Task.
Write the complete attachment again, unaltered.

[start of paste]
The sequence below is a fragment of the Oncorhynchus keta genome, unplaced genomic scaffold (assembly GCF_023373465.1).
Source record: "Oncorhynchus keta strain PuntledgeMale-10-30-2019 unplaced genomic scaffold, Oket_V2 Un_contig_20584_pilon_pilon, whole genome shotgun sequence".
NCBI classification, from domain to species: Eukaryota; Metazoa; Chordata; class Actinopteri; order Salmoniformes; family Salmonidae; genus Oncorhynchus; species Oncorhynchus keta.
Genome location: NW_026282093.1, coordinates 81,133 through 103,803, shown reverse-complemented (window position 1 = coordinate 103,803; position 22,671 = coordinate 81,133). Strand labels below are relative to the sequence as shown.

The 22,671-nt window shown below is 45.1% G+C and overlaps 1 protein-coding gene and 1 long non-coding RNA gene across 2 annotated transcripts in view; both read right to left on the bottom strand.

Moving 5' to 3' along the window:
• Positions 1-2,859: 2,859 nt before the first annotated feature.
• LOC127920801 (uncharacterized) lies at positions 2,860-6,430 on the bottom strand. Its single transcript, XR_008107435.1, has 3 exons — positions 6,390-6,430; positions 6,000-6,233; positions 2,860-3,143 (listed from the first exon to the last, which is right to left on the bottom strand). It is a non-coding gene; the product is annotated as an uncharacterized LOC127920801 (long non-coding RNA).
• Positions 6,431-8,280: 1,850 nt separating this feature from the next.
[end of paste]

The sequence below is a fragment of the Oncorhynchus keta genome, unplaced genomic scaffold (assembly GCF_023373465.1).
Source record: "Oncorhynchus keta strain PuntledgeMale-10-30-2019 unplaced genomic scaffold, Oket_V2 Un_contig_20584_pilon_pilon, whole genome shotgun sequence".
NCBI classification, from domain to species: Eukaryota; Metazoa; Chordata; class Actinopteri; order Salmoniformes; family Salmonidae; genus Oncorhynchus; species Oncorhynchus keta.
Genome location: NW_026282093.1, coordinates 81,133 through 103,803, shown reverse-complemented (window position 1 = coordinate 103,803; position 22,671 = coordinate 81,133). Strand labels below are relative to the sequence as shown.

The 22,671-nt window shown below is 45.1% G+C and overlaps 1 protein-coding gene and 1 long non-coding RNA gene across 2 annotated transcripts in view; both read right to left on the bottom strand.

Moving 5' to 3' along the window:
• Positions 1-2,859: 2,859 nt before the first annotated feature.
• LOC127920801 (uncharacterized) lies at positions 2,860-6,430 on the bottom strand. Its single transcript, XR_008107435.1, has 3 exons — positions 6,390-6,430; positions 6,000-6,233; positions 2,860-3,143 (listed from the first exon to the last, which is right to left on the bottom strand). It is a non-coding gene; the product is annotated as an uncharacterized LOC127920801 (long non-coding RNA).
• Positions 6,431-8,280: 1,850 nt separating this feature from the next.